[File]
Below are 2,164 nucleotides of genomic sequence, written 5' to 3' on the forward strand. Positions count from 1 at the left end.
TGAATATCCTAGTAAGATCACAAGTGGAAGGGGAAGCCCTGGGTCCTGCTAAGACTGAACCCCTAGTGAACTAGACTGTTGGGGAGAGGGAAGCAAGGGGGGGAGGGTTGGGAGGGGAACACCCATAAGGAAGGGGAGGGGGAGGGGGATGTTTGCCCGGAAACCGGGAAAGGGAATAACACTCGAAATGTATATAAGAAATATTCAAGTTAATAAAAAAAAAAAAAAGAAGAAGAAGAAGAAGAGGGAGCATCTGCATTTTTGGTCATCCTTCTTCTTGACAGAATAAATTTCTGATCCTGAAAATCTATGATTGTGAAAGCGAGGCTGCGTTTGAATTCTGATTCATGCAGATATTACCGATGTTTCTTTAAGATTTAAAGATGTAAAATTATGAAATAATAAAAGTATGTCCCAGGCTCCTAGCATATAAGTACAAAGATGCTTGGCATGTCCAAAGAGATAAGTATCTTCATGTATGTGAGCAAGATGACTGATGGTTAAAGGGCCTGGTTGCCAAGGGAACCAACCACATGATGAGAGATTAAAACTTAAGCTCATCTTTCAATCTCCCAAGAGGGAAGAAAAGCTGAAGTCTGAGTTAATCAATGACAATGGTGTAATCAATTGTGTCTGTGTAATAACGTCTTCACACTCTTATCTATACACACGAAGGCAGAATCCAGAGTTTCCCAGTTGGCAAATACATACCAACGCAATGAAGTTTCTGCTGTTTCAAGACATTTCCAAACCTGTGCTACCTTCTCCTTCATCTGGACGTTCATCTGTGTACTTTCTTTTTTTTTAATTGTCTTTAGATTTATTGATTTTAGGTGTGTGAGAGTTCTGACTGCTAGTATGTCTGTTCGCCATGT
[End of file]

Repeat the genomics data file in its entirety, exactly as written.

Below are 2,164 nucleotides of genomic sequence, written 5' to 3' on the forward strand. Positions count from 1 at the left end.
TGAATATCCTAGTAAGATCACAAGTGGAAGGGGAAGCCCTGGGTCCTGCTAAGACTGAACCCCTAGTGAACTAGACTGTTGGGGAGAGGGAAGCAAGGGGGGGAGGGTTGGGAGGGGAACACCCATAAGGAAGGGGAGGGGGAGGGGGATGTTTGCCCGGAAACCGGGAAAGGGAATAACACTCGAAATGTATATAAGAAATATTCAAGTTAATAAAAAAAAAAAAAAGAAGAAGAAGAAGAAGAGGGAGCATCTGCATTTTTGGTCATCCTTCTTCTTGACAGAATAAATTTCTGATCCTGAAAATCTATGATTGTGAAAGCGAGGCTGCGTTTGAATTCTGATTCATGCAGATATTACCGATGTTTCTTTAAGATTTAAAGATGTAAAATTATGAAATAATAAAAGTATGTCCCAGGCTCCTAGCATATAAGTACAAAGATGCTTGGCATGTCCAAAGAGATAAGTATCTTCATGTATGTGAGCAAGATGACTGATGGTTAAAGGGCCTGGTTGCCAAGGGAACCAACCACATGATGAGAGATTAAAACTTAAGCTCATCTTTCAATCTCCCAAGAGGGAAGAAAAGCTGAAGTCTGAGTTAATCAATGACAATGGTGTAATCAATTGTGTCTGTGTAATAACGTCTTCACACTCTTATCTATACACACGAAGGCAGAATCCAGAGTTTCCCAGTTGGCAAATACATACCAACGCAATGAAGTTTCTGCTGTTTCAAGACATTTCCAAACCTGTGCTACCTTCTCCTTCATCTGGACGTTCATCTGTGTACTTTCTTTTTTTTTAATTGTCTTTAGATTTATTGATTTTAGGTGTGTGAGAGTTCTGACTGCTAGTATGTCTGTTCGCCATGT